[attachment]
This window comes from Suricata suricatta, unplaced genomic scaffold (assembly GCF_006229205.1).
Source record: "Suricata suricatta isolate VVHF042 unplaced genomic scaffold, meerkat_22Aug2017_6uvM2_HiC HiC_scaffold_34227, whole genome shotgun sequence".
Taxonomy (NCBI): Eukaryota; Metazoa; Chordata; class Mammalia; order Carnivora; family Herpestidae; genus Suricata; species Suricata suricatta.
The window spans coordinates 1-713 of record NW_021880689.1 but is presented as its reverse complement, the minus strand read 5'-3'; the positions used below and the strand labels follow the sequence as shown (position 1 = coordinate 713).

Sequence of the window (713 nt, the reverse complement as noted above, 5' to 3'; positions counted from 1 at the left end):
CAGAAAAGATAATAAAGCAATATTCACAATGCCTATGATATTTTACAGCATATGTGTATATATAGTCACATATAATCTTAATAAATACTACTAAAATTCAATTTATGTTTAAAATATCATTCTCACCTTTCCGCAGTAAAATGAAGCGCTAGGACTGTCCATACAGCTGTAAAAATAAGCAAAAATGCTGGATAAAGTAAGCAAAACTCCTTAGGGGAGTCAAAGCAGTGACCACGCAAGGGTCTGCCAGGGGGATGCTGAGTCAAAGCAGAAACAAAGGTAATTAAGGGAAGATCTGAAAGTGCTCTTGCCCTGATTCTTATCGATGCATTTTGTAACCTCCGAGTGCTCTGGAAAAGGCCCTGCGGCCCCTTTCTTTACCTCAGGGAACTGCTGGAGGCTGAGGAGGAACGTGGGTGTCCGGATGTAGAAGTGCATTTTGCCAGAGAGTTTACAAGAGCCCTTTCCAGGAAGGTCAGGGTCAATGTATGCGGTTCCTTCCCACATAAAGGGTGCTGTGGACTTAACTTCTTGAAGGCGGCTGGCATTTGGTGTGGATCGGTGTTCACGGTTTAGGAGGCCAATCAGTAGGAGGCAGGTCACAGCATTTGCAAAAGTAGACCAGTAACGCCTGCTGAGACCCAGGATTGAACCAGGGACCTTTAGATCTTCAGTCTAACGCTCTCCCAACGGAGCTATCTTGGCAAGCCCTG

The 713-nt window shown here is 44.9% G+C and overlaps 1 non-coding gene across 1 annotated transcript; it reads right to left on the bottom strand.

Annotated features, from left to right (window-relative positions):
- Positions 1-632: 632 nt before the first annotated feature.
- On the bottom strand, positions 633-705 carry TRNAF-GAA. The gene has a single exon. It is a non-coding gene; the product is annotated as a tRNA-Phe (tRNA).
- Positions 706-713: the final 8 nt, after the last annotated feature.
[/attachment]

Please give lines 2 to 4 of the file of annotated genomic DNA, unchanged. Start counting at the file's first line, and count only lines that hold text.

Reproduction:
Source record: "Suricata suricatta isolate VVHF042 unplaced genomic scaffold, meerkat_22Aug2017_6uvM2_HiC HiC_scaffold_34227, whole genome shotgun sequence".
Taxonomy (NCBI): Eukaryota; Metazoa; Chordata; class Mammalia; order Carnivora; family Herpestidae; genus Suricata; species Suricata suricatta.
The window spans coordinates 1-713 of record NW_021880689.1 but is presented as its reverse complement, the minus strand read 5'-3'; the positions used below and the strand labels follow the sequence as shown (position 1 = coordinate 713).